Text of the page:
Fairholme Capital's 2011 performance has been nothing short of horrific, with its flagship mutual fund losing 26% of value YTD (vs a flat S&P 500), largely due to out-sized bets on big-name financials like Bank of America (BAC), Citigroup (C), Jefferies Group (JEF) and Regions Financial (RF). If that weren't enough, nothing seems to whet the media's appetite more than a good fall-from-grace story -- Barron's recently published a troubling piece detailing some behind-the-scenes drama that may have precipitated much of Fairholme's poor performance. The article implies Berkowitz may have driven out his long-time analyst team who were present for much of Fairholme's earlier success in order to install his cousin-in-law at the firm in 2008. After some initial triumphs, the firm has struggled mightily.
Studies have shown that mutual fund investors often mis-time their investments, opting to pile into a highly-rated fund when it is soaring and abandoning funds when they inevitably come back down. Perhaps investors should consider this as it pertains to Fairholme. After all, Berkowitz was named Morningstar's fund manager of the decade and he's given some indication of returning to a more traditional value investing strategy and abandoning strategies which veered toward activist investing. Now that the former Fairholme analysts have established their own fund and Berkowitz's cousin-in-law has abruptly retired from the fund, Berkowitz may finally be able to focus on righting the Fairholme ship.
Examining the third quarter, while other value investors like Seth Klarman seemed to do nothing but buy in Q3, Fairholme was a huge net seller, likely forced by investor withdrawals. The firm invested approximately $237M in purchases but sold off $1.5B in stocks.
Berkowitz made his name with big contrarian bets and some of his earliest successes were in the financial sector, so it's no surprise to see new Q3 buys reaffirming his bullishness on the financial sector that has hurt his fund this year, with new bets on AIG (AIG) warrants, Banco Santander (STD), Bank of America warrants and Wells Fargo (WFC). Despite my investment in Hudson City Bancorp (HCBK), I am not interested in following Berkowitz's moves into the financials. HCBK, as a regional bank for affluent customers, has a much different business profile than the too-big-to-fail financials that Berkowitz has ... ahem ... bet the bank on.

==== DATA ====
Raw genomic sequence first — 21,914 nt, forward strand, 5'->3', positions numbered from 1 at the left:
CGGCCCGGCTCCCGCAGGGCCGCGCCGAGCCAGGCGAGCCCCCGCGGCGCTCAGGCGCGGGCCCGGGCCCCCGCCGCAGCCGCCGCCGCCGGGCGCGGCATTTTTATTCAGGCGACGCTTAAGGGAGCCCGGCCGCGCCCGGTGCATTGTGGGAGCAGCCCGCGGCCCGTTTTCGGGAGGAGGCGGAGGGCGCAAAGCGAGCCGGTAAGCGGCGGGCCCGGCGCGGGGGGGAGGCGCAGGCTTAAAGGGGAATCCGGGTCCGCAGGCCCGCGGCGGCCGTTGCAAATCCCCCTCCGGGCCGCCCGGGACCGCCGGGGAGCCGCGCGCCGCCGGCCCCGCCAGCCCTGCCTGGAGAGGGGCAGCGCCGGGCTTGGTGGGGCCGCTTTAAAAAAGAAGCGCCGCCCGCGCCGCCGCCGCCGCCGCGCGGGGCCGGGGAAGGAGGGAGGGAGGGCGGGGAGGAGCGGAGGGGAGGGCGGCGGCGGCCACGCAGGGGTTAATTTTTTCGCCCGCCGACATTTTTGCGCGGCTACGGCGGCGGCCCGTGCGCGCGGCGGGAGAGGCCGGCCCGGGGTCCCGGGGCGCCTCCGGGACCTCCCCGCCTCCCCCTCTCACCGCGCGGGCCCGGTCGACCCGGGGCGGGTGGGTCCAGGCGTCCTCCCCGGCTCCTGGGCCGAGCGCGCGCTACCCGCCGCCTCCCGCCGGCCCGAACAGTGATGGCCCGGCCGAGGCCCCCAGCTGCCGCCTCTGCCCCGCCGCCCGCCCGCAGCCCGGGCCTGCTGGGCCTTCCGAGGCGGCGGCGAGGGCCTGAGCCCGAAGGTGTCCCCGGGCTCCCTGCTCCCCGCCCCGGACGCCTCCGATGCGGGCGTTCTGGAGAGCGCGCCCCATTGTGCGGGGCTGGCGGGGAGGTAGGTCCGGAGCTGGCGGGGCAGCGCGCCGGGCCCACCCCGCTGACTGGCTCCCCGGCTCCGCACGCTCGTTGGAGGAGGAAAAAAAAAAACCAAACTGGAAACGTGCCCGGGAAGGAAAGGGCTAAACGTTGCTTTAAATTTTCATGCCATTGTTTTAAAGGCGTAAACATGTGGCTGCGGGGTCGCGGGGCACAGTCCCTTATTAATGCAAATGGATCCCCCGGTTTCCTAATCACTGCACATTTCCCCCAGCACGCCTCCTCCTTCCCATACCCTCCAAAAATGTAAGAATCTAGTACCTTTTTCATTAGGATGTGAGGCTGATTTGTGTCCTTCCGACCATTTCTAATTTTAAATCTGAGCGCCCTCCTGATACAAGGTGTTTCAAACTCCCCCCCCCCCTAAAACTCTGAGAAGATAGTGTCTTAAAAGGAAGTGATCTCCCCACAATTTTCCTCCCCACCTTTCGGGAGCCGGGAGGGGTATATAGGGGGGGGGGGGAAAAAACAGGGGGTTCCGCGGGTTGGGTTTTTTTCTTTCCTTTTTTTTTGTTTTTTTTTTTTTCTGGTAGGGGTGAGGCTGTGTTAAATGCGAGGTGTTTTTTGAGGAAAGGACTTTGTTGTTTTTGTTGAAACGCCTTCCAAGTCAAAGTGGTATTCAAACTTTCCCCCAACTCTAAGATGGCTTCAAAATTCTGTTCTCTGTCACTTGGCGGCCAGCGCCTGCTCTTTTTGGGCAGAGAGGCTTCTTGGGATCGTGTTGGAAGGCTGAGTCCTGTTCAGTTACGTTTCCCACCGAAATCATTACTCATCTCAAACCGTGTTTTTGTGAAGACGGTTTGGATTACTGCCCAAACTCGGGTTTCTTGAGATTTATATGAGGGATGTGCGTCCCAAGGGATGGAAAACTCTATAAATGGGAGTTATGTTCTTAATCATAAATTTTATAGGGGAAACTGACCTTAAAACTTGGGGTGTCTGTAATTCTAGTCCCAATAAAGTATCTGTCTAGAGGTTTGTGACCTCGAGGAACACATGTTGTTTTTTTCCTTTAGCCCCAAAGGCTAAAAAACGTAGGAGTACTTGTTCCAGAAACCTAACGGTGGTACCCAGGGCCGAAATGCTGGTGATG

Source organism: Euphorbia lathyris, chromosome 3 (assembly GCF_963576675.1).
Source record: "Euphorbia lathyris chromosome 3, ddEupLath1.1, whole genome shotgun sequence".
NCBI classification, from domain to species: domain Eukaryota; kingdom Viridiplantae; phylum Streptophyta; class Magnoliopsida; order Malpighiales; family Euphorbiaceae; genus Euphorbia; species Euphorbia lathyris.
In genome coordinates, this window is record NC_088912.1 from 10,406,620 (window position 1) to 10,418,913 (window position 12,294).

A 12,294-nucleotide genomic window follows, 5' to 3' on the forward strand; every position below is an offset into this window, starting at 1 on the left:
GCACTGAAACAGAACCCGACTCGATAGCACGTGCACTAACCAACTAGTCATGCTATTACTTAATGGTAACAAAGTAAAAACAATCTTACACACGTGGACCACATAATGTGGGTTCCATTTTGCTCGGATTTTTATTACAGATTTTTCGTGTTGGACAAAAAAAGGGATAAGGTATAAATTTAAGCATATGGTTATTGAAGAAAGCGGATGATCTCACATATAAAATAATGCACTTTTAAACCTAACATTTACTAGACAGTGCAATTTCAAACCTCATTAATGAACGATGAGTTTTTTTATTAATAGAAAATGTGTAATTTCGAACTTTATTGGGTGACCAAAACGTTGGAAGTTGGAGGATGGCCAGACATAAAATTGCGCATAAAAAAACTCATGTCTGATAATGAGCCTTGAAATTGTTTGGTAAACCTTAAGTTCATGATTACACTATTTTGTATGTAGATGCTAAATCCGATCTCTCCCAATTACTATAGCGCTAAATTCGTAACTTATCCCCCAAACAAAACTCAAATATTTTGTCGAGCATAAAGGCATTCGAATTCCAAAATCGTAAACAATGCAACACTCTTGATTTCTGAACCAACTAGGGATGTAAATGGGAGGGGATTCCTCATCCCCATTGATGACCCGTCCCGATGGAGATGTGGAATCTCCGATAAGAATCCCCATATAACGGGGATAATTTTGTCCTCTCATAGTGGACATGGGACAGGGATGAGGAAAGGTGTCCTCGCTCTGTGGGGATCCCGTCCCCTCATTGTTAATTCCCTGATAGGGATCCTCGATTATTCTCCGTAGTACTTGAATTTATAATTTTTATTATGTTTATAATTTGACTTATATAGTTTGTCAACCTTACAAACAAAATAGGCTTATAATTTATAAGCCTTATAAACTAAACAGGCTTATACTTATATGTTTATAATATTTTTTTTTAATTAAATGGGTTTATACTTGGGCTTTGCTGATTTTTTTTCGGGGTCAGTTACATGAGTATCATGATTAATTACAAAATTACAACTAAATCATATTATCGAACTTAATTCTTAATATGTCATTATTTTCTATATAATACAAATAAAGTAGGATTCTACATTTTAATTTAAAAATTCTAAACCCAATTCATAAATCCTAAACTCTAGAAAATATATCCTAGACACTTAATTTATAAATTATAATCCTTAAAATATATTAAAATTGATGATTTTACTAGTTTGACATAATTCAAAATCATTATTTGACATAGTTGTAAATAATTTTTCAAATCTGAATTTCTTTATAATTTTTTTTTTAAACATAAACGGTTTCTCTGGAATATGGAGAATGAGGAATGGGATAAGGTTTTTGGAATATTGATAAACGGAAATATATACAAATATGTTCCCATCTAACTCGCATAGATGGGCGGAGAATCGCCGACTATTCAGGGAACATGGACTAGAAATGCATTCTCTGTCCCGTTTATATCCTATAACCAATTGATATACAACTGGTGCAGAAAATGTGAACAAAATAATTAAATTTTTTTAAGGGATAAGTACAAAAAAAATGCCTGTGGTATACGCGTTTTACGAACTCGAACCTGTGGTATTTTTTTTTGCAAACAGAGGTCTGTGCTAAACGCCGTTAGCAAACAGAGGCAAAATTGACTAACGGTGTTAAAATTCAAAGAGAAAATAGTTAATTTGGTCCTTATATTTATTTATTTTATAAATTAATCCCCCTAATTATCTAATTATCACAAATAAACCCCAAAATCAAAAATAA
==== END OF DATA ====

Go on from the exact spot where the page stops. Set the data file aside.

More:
Fairholme's other new positions are more interesting and may indicate a shift in Berkowitz's focus. The firm moved into telecom last quarter with Vodafone (VOD) and continued that course with new purchases in AT&T (T), Telefonica (TEF) and Verizon (VZ). I have discussed my bullishness on TEF in the past, most recently in this article. I continue to remain high on the name despite the euro troubles. The main point on Telefonica is that the biggest segment of revenues and profits originate from Latin America, mainly Brazil, which should dampen the negative impact of its Spanish home market.
Royal Dutch Shell (RDS) also appears on the list of new Fairholme stocks. Berkowitz's moves in the past have somewhat resembled sector rotation so it will be interesting to see if RDS is a precursor to more energy stocks appearing in the Fairholme portfolio. I am strongly bullish on energy stocks long-term, as evidenced by long positions in names like Devon Energy (DVN) and Chesapeake Energy (CHK). Even should a global recession hit, long-term oil supplies look increasingly scarce which should buoy prices and drive investment and consumption of other energy sources like natural gas.
As noted above, Fairholme was probably a forced seller in the third quarter but even so, it sold out of big positions in Morgan Stanley (MS), Goldman Sachs (GS) and Assured Guaranty (AGO). Berkowitz also divested much smaller positions in Eli Lilly (LLY) and RSC Holdings (RRR).